Her condition was not that bad, but it was affecting her life badly, adds her physiotherapist, Dr Shivangi Borkar. “The pain persisted despite medication and twice-weekly massages and she had trouble walking. After a year of this, I suggested she join movement and dance therapy, strictly warning her not to do any jumping, forward-bending or lifting.”

Walia accordingly signed up for sessions of slow, rhythmic dance, and, as her muscles strengthened, the pain abated. “After eight months, I took a break and decided to resume the sessions if the intense pain returned, but it never did,” she says. “Where I once couldn’t walk without pain, I am now commuting and travelling without thinking twice.”

Facing the music

One area where music has been shown to have profound beneficial effects is in the neurology and neurosurgery ICUs. Patients who are paralysed, comatose or semi-comatose respond to sound, particularly familiar tunes or voices, with enhanced will and recovery, to the extent that doctors now permit and even prescribe music therapy for such patients.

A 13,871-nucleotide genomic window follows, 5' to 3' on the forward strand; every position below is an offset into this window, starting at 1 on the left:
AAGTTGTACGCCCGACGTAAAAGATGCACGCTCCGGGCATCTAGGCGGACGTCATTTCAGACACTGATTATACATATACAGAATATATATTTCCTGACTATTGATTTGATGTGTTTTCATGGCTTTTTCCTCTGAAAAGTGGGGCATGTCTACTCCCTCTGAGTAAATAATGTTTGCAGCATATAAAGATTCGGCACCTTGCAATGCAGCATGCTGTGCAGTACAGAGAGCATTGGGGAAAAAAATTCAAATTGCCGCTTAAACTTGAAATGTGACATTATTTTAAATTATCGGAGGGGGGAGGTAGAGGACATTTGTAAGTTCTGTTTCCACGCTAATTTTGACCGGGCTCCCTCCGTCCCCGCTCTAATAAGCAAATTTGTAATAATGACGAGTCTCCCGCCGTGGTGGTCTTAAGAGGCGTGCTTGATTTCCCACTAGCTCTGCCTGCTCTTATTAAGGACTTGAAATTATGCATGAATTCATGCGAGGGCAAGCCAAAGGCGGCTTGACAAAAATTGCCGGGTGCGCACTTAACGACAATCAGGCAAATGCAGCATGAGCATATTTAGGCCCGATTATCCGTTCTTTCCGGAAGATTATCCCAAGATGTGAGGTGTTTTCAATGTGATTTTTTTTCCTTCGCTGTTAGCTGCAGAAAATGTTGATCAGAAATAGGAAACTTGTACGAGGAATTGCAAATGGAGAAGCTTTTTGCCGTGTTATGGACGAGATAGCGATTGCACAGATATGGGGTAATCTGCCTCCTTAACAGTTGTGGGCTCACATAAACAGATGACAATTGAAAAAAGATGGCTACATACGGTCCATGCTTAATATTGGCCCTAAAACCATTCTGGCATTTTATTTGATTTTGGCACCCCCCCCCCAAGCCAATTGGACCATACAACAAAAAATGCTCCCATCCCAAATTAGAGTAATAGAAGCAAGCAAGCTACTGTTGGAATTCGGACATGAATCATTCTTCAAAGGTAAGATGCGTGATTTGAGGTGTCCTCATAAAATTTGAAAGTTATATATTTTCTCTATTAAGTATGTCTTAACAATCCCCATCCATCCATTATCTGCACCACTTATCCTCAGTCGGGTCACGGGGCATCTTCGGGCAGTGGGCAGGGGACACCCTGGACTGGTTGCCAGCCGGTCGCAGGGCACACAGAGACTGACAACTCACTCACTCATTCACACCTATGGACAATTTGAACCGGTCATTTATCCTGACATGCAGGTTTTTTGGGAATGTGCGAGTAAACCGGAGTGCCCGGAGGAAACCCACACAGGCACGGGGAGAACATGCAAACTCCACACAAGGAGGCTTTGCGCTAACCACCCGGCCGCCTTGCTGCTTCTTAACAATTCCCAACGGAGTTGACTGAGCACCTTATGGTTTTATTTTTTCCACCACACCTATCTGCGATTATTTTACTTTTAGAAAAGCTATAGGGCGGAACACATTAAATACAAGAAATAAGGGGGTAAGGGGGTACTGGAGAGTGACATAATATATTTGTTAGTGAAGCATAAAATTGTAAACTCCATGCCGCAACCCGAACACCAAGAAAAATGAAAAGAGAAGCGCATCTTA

Dance therapy has been utilised since its inception in the 1940s to promote healing in people diagnosed with physical disabilities and mental illness. Dance therapists work with people who are dealing with a variety of medical conditions including disorders such as traumatic brain injuries, parkinson’s, multiple sclerosis, spinal cord injuries, cancer, fibromyalgia, and chronic pain. It focuses on movement behaviour, and body movement, as the core component of dance, simultaneously provides the means of assessment and the mode of intervention for dance/movement therapy.